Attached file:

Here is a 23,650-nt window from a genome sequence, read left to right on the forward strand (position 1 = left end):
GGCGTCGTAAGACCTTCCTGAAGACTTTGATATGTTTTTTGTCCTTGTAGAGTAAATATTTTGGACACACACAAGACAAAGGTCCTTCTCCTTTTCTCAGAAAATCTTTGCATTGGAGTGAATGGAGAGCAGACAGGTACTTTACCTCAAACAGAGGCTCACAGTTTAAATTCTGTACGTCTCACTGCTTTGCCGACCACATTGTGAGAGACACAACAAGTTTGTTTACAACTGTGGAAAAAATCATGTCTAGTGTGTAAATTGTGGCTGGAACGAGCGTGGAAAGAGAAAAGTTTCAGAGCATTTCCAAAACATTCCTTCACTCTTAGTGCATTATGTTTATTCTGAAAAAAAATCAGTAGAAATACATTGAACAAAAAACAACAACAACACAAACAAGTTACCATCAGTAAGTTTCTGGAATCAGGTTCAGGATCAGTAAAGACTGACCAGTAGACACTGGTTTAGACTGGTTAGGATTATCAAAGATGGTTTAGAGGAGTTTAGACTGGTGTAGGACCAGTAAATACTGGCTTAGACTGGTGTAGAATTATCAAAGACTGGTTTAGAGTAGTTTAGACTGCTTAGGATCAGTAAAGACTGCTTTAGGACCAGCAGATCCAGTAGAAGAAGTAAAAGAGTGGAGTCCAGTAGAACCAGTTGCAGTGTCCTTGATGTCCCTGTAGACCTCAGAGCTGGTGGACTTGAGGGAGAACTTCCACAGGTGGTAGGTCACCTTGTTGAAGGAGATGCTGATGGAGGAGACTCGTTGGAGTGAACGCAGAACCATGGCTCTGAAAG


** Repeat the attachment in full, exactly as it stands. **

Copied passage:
Here is a 23,650-nt window from a genome sequence, read left to right on the forward strand (position 1 = left end):
GGCGTCGTAAGACCTTCCTGAAGACTTTGATATGTTTTTTGTCCTTGTAGAGTAAATATTTTGGACACACACAAGACAAAGGTCCTTCTCCTTTTCTCAGAAAATCTTTGCATTGGAGTGAATGGAGAGCAGACAGGTACTTTACCTCAAACAGAGGCTCACAGTTTAAATTCTGTACGTCTCACTGCTTTGCCGACCACATTGTGAGAGACACAACAAGTTTGTTTACAACTGTGGAAAAAATCATGTCTAGTGTGTAAATTGTGGCTGGAACGAGCGTGGAAAGAGAAAAGTTTCAGAGCATTTCCAAAACATTCCTTCACTCTTAGTGCATTATGTTTATTCTGAAAAAAAATCAGTAGAAATACATTGAACAAAAAACAACAACAACACAAACAAGTTACCATCAGTAAGTTTCTGGAATCAGGTTCAGGATCAGTAAAGACTGACCAGTAGACACTGGTTTAGACTGGTTAGGATTATCAAAGATGGTTTAGAGGAGTTTAGACTGGTGTAGGACCAGTAAATACTGGCTTAGACTGGTGTAGAATTATCAAAGACTGGTTTAGAGTAGTTTAGACTGCTTAGGATCAGTAAAGACTGCTTTAGGACCAGCAGATCCAGTAGAAGAAGTAAAAGAGTGGAGTCCAGTAGAACCAGTTGCAGTGTCCTTGATGTCCCTGTAGACCTCAGAGCTGGTGGACTTGAGGGAGAACTTCCACAGGTGGTAGGTCACCTTGTTGAAGGAGATGCTGATGGAGGAGACTCGTTGGAGTGAACGCAGAACCATGGCTCTGAAAG